Article by Jamie Zabel
Walking into the Musical Voice Lab for the first time is an intimidating experience. As a newcomer to the program, this is certainly what I felt at first. However, the actual experience, while it may press your boundaries, is nothing but uplifting. Sitting around the circle of participants and hearing the chatter of people around you, you can tell that friends have been made and that trust has been built. This is inevitably the result of the Musical Voice Lab’s fantastically warm and bubbly facilitator, Jane Perrett. Her open and inviting presence, as well as her willingness to help with even the simplest questions about voice, breaks down any walls that people might have coming into the program.
The Musical Voice Lab is a Skill Share project run by the Vancouver Arts Colloquium Society (VACS) that aims to help people discover and develop their voices. As of now, participants meet once a month to learn songs from a variety of genres as well as vocal techniques. Jane is a Dramatic Coloratura Soprano, meaning that she can hit the high notes with ease while also having a rich darkness to her tone. Performing has been a passion of Jane’s for most of her life, starting as early as high school where she would treat her classmates to performances of ABBA’s “I Dreamed a Dream,” and other popular songs. She would always be the first to volunteer whenever there was an opportunity to sing. While her first love is singing for people, Jane “always knew in the back of [her] mind that [she] wanted to teach.” When Keiko Honda, the president of VACS, approached her about running the Musical Voice Lab, she was hesitant but allowed the courage gained from her passion for music to convince her to give it a try. With the Musical Voice Lab’s last session of its first season having wrapped up on January 21, her attempt has undoubtedly been a success. She was told by one participant, in fact, that he had learned more from her than he had spending $600 on private lessons with other voice teachers.
So, what is it exactly that makes this program so successful? Undoubtedly it is a variety of factors, but a main one is the openness of the sessions. Everyone sits in a circle and warms up their voices together, while Jane ensures to stop and assist anyone who needs it. When the time comes for participants to sing on their own, it is nerve-wracking, certainly, but there is so much support in the room that nervousness ceases to matter. Everyone is there because they love to sing and have a passion for honing their talents. Because of this, there is no pressure in the sessions. Jane simply wants people to be comfortable and to enjoy sharing their voices. The motto of the Musical Voice Lab is “Everyone has a voice” and Jane has shown that she is committed to providing the assistance that people need for them to find their own, unique voice.
It is powerful to be in a room with people who share your passions. I believe that this is the source of the Musical Voice Lab’s supportive atmosphere. Everyone has faced the fear that comes with singing on their own and are therefore encouraging of their fellow participants who have the courage to take that step. Additionally, Jane meets singers exactly where they are in their journeys, whether they are absolute beginners or have been taking voice lessons for several years.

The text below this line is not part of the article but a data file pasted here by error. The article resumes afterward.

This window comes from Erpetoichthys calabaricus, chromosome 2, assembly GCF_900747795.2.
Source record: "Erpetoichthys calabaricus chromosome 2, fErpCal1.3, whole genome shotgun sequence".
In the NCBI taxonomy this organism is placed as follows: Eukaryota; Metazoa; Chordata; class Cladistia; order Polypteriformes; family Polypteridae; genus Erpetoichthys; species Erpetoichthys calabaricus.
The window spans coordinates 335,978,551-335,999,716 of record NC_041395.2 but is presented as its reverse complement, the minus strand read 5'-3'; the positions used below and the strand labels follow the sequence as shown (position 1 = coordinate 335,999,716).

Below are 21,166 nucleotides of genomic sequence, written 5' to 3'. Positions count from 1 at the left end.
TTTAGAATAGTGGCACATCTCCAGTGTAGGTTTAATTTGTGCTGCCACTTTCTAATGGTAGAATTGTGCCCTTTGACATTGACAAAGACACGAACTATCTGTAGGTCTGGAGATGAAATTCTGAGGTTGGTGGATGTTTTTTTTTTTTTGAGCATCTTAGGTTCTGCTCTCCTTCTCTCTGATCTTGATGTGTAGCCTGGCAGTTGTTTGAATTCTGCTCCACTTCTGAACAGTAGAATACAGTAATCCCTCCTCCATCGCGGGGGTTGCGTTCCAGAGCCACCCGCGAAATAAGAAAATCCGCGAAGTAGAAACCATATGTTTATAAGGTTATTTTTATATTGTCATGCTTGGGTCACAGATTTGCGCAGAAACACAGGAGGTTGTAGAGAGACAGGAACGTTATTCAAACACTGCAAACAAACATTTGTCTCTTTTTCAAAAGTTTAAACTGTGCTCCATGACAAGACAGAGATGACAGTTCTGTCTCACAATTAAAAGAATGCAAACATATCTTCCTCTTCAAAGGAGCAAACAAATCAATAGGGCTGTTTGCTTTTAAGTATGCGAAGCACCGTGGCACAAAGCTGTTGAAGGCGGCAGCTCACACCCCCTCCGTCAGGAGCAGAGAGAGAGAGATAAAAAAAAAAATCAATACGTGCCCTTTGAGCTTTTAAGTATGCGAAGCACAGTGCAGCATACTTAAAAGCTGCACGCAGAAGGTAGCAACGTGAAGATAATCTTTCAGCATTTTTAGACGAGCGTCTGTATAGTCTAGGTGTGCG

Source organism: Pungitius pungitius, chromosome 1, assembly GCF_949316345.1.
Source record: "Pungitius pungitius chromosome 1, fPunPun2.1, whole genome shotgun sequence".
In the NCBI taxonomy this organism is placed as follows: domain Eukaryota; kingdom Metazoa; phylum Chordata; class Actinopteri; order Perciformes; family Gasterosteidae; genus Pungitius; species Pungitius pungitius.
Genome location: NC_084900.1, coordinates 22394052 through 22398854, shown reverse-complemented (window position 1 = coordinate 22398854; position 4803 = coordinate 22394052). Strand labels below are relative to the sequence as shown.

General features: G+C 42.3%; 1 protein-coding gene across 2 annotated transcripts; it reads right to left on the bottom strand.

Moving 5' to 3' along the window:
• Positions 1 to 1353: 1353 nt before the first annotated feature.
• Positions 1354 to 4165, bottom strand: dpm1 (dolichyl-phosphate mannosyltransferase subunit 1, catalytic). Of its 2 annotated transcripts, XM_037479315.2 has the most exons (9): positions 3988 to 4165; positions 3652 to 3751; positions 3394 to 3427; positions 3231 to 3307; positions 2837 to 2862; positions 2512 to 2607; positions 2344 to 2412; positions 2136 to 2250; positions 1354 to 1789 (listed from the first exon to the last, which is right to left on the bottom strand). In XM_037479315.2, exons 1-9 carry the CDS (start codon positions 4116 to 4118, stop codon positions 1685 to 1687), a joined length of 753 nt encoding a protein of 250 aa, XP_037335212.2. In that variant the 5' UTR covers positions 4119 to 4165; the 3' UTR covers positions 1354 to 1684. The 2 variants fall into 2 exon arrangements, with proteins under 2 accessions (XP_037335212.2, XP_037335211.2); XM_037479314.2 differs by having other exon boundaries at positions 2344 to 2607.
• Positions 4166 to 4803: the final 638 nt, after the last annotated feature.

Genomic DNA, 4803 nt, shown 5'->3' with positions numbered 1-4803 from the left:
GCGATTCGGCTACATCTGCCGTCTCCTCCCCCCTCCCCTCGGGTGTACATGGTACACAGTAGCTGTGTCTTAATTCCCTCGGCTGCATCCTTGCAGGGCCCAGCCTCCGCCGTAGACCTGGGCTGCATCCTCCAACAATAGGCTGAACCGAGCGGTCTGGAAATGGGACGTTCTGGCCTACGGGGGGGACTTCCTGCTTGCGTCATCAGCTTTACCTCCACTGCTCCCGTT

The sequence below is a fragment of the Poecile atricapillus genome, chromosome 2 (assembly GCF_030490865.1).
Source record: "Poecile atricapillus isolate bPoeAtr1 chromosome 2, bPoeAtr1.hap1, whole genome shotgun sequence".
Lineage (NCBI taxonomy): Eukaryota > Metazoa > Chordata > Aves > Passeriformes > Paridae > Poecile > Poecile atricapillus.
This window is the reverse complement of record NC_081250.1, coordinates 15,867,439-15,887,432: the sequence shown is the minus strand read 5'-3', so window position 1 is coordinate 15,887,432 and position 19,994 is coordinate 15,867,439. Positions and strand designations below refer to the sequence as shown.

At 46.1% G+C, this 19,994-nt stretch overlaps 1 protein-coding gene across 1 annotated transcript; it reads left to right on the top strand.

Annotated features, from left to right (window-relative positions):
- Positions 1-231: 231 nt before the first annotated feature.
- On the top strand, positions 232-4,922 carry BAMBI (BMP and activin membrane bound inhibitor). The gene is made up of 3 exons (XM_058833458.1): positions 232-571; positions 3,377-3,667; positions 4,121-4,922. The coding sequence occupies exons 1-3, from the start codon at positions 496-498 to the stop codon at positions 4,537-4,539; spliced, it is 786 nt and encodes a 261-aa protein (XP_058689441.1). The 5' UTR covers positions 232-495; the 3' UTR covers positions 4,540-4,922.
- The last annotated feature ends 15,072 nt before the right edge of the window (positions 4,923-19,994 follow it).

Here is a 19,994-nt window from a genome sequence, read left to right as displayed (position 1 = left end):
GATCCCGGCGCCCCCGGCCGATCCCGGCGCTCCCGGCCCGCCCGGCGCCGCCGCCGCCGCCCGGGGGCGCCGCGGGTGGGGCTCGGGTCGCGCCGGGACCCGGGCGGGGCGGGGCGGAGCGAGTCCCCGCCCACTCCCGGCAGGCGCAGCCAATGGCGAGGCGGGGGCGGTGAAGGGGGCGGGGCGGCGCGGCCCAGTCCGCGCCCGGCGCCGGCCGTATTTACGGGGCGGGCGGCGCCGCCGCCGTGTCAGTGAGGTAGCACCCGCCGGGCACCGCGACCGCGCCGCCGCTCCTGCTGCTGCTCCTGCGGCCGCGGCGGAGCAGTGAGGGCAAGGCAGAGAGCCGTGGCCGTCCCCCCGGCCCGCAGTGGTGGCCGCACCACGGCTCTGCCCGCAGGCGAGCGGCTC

And what’s next for the Musical Voice Lab? This year, Jane is hoping to hold some Master Classes for anyone interested in doing solo work and in really developing their voices. As well, she is hoping to play with the idea of harmonies and putting ensembles together. Finally, Jane would like to showcase the talent of her group at the Opera Zone, an event held at the Kerrisdale Community Centre where she has performed many times.
Keiko, VACS’ president, believes that the ensemble, Apple Choir, led by Ayako Komaki might serve as an excellent model for the Musical Voice Lab in the coming year. Her ensemble has performed at the Opera Zone several times and met with great success. Ayako is a phenomenal singer and pianist herself, who knows, from personal experience, that musical groups are an effective means of connecting with others.
Having moved from Japan to the United Kingdom, and then to Vancouver, Ayako has found music to be a channel that allows her to make genuine connections with people, despite language barriers. In addition to making connections, Ayako has observed in her ensembles the power of music to break through the biases people have about their abilities. As a long time teacher of music, she has found that her students’ voices are always bigger than they think and that there is always hidden potential to be discovered, regardless of the limitations her students place on themselves. It is an important part of the learning process to break through those perceived limitations and have the courage to perform. Ayako’s ensemble has achieved this through participation at the Opera Zone. Keiko believes that the experience of Ayako’s ensemble can be an inspiration for the Musical Voice Lab, as participants begin to feel comfortable with their voices and proud to share the talent that they have built.
So, if you have a passion for voice but don’t know how to bring it to life, or if you simply want to spend some time singing beautiful music with some wonderful and supportive people, the Musical Voice Lab is for you! The next season will be starting in March 2017. And if you want the chance to experience Jane Perrett’s spellbinding voice, come to the next Opera Zone at the Kerrisdale Community Centre on February 5.